Multifactor Authentication: #2 of the top 10 “Other than Satisfied Requirements” for 800-171 assessments by DIBCAC.
𝐔𝐬𝐞 𝐦𝐮𝐥𝐭𝐢𝐟𝐚𝐜𝐭𝐨𝐫 𝐚𝐮𝐭𝐡𝐞𝐧𝐭𝐢𝐜𝐚𝐭𝐢𝐨𝐧 𝐟𝐨𝐫 𝐥𝐨𝐜𝐚𝐥 𝐚𝐧𝐝 𝐧𝐞𝐭𝐰𝐨𝐫𝐤 𝐚𝐜𝐜𝐞𝐬𝐬 𝐭𝐨 𝐩𝐫𝐢𝐯𝐢𝐥𝐞𝐠𝐞𝐝 𝐚𝐜𝐜𝐨𝐮𝐧𝐭𝐬 𝐚𝐧𝐝 𝐟𝐨𝐫 𝐧𝐞𝐭𝐰𝐨𝐫𝐤 𝐚𝐜𝐜𝐞𝐬𝐬 𝐭𝐨 𝐧𝐨𝐧-𝐩𝐫𝐢𝐯𝐢𝐥𝐞𝐠𝐞𝐝 𝐚𝐜𝐜𝐨𝐮𝐧𝐭𝐬.
My theory is that most of the time when this requirement is failed, it is because the IT department didn’t know about the Assessment Objectives (AOs) so they were surprised during the assessment. See the picture below for the full list of Assessment Objectives.
When most people read this requirement, they think of the MFA available from their cloud providers. For example, many defense contractors have MFA through Azure Active Directory / Office 365 which displays an MFA challenge when they connect to it. Unfortunately, MFA from your cloud only handles two of the four Assessment Objectives (the ones that say “network access”).
What is this applicable to? Workstations, servers, and potentially even network devices. Especially for devices that are considered “CUI Assets”, though I think that most assessors feel MFA is applicable to any accounts in a directory that manages access to CUI.
Think that logging on from a specific location counts? Or that your laptop is “something you have?” Think again. Those won’t pass.
Where do companies go wrong? #1: They forget that one of the AOs requires MFA for 𝐩𝐫𝐢𝐯𝐢𝐥𝐞𝐠𝐞𝐝 𝒍𝒐𝒄𝒂𝒍 logon.
What is 𝒍𝒐𝒄𝒂𝒍? This means logging in with an account where authentication traffic does not traverse a network. Think cached credentials or accounts stored on the device.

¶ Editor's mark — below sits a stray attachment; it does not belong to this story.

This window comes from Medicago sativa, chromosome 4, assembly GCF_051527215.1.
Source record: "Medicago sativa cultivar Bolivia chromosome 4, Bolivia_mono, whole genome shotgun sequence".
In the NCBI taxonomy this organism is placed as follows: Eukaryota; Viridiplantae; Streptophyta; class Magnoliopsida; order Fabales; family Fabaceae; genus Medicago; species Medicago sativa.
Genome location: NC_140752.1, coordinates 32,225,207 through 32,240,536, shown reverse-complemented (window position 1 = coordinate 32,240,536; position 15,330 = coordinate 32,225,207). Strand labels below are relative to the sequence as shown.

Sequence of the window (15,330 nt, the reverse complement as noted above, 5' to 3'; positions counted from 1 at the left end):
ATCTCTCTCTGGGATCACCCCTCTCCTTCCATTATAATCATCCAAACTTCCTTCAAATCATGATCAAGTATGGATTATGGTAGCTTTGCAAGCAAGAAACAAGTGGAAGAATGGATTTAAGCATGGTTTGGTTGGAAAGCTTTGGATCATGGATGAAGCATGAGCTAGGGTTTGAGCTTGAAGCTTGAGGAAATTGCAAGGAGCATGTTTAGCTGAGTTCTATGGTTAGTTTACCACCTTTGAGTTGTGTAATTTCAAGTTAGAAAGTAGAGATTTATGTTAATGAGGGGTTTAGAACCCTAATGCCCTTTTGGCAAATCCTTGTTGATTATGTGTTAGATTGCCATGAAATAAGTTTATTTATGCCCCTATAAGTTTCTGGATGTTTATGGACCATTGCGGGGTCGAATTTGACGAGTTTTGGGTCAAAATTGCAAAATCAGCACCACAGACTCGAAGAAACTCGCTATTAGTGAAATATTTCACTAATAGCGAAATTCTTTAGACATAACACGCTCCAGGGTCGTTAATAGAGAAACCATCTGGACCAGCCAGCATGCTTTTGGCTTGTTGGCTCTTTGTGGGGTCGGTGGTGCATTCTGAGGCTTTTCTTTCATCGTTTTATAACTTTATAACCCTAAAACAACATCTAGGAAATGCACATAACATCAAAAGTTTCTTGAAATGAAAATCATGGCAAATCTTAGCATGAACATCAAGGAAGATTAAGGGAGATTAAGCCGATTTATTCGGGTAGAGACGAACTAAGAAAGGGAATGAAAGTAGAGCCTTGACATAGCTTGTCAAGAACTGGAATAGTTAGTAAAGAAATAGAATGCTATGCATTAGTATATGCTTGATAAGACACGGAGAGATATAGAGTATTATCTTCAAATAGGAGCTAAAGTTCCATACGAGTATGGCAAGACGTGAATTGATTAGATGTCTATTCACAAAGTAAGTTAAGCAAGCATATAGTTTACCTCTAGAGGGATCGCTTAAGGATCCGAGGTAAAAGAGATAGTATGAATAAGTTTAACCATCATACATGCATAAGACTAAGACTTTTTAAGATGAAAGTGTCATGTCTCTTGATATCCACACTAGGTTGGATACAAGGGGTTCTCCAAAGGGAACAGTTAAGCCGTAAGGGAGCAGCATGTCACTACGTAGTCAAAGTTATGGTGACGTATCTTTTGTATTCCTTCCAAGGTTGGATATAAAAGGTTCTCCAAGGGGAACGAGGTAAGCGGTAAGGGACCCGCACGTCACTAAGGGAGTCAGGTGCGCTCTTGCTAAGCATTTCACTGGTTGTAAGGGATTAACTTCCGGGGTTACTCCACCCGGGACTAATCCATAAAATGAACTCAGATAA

What is 𝐩𝐫𝐢𝐯𝐢𝐥𝐞𝐠𝐞𝐝? An account with admin rights, such as root, administrator, or your personal admin account.
Common solutions for MFA for 𝐩𝐫𝐢𝐯𝐢𝐥𝐞𝐠𝐞𝐝 𝒍𝒐𝒄𝒂𝒍 logon? Fingerprint scanners 👆🏽, smart-cards or pluggable drives with certificate logon 🎫, or time-based authenticator codes 🔟.
Where do companies go wrong? #2: They don’t address the full scope of their environment.
I’ve heard second-and-third-hand stories of DIBCAC assessors failing companies because their firewall administrator console didn’t prompt for MFA. The stories are horror genre because it is hard to find firewalls that have the ability to support MFA.
Common solution for devices that don’t support MFA: Implement a “Privileged Access Workstation”, “Bastion host”, or “Jump box” which prompts for MFA before you can connect to the administrative console for firewalls, Linux servers, and other devices that don’t easily support MFA. If your firewall can be administered from outside, lock that down.
I expect a few people are hyperventilating into a paper bag after reading this. Would love to hear your thoughts, solutions, and stories about MFA. Is it true that MFA has been expected on network devices? What about printers?